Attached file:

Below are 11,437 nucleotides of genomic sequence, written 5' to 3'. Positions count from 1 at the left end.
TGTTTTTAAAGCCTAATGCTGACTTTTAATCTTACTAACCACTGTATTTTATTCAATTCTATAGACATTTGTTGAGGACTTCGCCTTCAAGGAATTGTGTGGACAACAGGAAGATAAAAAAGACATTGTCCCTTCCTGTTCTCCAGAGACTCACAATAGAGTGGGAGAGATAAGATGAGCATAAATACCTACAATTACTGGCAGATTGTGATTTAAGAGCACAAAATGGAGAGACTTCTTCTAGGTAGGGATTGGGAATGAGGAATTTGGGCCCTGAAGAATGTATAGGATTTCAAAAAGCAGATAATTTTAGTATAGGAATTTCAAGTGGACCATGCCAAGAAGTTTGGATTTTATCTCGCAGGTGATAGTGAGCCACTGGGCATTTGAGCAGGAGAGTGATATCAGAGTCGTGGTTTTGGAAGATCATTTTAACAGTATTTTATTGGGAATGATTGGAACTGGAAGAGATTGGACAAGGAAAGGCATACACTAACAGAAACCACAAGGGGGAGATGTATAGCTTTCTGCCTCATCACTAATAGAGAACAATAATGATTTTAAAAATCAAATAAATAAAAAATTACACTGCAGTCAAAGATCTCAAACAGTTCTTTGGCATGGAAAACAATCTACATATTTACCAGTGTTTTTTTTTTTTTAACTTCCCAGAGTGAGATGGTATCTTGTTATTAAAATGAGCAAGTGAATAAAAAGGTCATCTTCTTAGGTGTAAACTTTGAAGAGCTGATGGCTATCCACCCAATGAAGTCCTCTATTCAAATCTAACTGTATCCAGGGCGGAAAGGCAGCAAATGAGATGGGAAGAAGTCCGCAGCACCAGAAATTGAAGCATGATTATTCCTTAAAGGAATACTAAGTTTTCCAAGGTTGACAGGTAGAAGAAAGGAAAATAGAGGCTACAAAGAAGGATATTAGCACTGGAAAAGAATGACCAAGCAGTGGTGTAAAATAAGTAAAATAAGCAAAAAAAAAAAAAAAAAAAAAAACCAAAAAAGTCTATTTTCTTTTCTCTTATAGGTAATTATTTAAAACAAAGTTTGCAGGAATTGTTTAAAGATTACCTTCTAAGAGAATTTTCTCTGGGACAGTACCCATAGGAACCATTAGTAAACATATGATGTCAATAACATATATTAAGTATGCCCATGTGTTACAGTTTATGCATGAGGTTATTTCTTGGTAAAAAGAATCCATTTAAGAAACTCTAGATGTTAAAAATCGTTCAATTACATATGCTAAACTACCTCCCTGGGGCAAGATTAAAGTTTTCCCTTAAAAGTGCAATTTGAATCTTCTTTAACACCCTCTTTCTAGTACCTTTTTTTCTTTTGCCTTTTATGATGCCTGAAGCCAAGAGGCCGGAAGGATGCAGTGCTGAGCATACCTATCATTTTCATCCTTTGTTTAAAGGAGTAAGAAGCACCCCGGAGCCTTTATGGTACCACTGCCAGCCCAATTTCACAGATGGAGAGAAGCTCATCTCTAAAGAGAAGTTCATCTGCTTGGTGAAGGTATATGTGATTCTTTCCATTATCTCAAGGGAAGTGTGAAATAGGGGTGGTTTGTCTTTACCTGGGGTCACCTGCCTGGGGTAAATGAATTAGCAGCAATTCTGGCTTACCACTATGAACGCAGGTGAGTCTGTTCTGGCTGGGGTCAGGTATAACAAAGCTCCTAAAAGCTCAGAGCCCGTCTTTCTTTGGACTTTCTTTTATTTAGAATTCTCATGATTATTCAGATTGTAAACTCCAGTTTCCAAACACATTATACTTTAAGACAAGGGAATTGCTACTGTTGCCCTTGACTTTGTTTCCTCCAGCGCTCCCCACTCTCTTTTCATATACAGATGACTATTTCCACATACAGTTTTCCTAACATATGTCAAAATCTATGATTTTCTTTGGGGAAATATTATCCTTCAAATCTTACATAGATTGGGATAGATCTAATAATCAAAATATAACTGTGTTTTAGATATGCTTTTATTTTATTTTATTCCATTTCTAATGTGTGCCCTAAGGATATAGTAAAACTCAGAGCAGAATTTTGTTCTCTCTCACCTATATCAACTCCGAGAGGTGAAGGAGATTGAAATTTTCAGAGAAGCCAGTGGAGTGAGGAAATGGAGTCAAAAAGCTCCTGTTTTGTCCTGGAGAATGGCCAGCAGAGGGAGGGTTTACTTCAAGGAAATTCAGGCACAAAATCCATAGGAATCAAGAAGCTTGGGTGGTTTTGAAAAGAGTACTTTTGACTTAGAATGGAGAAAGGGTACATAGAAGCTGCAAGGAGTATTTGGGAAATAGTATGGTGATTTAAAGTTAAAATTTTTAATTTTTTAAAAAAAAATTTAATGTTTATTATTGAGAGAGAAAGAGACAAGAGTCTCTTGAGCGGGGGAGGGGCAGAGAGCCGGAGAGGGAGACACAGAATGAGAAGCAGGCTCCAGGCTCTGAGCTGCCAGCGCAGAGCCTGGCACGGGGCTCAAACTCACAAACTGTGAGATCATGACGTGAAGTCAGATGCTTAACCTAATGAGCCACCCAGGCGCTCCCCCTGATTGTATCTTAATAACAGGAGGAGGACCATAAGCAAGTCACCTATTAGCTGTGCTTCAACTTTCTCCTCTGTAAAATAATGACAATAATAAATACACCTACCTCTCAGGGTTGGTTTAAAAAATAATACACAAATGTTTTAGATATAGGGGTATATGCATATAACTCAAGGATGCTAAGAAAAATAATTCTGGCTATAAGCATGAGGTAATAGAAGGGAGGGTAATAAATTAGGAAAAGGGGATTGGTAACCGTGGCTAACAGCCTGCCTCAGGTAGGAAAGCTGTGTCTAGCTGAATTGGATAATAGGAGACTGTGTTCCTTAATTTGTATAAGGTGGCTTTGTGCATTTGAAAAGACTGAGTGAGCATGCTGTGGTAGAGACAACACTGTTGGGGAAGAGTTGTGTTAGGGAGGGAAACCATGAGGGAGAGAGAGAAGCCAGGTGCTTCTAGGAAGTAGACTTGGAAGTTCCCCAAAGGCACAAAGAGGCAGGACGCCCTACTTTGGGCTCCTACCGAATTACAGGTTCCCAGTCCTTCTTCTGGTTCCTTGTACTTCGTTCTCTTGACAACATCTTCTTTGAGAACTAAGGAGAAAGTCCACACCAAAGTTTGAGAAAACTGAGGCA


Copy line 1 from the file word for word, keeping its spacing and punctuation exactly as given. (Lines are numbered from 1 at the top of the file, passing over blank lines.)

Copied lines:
Below are 11,437 nucleotides of genomic sequence, written 5' to 3'. Positions count from 1 at the left end.